So I expected the course correction - maybe a mixtape, maybe something loose and thrown together to placate the diehard fans and maybe win over the few people who loved Oxnard - but what I didn't expect was it coming so fast! Nor did I expect the pedigree of acts behind him: Smokey Robinson, Jazmine Sullivan, Brandy, a sample of the late Nate Dogg, and even Andre 3000 - who frankly seems like a natural partner for Anderson .Paak given the broad similarities in their style, certainly more than Dre. And I'll be honest, I'm stunned the label threw this kind of money for a course correction - getting these samples and guests do not come cheap, especially if there was to live instrumentation - because that takes a keen executive to recognize something has been mishandled by them and they need to give the artist space to make it work. That takes a level of self-awareness I did not think that Dre had, but enough wasting time: what did we get on Ventura?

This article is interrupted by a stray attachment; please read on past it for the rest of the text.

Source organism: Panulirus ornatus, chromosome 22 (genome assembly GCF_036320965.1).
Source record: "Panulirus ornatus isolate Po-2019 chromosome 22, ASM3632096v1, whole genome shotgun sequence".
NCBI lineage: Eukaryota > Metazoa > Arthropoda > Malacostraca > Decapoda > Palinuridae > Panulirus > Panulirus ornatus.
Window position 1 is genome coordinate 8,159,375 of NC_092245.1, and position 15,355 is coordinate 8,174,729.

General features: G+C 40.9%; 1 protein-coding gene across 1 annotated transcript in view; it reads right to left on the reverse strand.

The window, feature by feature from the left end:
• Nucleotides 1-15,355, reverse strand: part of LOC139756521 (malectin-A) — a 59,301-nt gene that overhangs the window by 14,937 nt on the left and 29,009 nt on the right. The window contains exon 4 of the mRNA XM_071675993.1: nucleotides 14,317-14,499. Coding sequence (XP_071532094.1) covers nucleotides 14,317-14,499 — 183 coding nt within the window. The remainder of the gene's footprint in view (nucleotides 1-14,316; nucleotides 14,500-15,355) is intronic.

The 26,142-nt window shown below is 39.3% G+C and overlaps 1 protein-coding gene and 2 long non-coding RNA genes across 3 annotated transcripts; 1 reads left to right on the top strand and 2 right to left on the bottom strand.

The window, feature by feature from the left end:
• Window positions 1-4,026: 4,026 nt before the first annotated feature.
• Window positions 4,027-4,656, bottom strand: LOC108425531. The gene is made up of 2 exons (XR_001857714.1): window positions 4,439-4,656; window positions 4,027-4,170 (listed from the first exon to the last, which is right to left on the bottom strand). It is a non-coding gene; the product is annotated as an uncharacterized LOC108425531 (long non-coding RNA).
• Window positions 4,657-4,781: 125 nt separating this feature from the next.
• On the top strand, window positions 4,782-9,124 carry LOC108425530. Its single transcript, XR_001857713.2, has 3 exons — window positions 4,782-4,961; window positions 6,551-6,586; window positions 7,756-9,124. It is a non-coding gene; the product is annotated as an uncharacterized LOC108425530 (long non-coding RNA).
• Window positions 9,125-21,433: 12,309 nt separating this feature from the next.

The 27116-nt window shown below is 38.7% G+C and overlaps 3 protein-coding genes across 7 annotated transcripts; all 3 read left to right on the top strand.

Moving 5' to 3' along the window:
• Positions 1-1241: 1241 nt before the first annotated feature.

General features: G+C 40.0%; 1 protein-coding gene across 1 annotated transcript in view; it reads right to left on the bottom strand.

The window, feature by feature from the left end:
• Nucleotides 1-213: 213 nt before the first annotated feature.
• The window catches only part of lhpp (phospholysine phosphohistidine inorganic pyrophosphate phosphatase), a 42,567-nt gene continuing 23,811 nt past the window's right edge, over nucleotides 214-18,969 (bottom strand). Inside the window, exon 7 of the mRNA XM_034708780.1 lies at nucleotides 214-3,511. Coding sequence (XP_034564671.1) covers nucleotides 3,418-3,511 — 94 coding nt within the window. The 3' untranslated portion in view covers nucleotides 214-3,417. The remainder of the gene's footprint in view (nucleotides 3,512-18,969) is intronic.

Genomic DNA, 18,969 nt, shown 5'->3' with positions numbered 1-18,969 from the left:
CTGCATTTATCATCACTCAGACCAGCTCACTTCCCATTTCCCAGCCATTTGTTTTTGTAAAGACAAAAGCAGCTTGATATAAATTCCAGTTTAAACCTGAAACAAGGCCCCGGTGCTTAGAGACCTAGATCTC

Tuesday, November 20, 2018

video review: 'oxnard' by anderson .paak

So yeah, I do wish this was a lot better - but eh, it happens. Let's hope we get a course correction soon.

Next up, something where the course correction is never going to happen...

Monday, November 19, 2018

album review: 'oxnard' by anderson .paak

Man, expectations were high for this one, weren't they?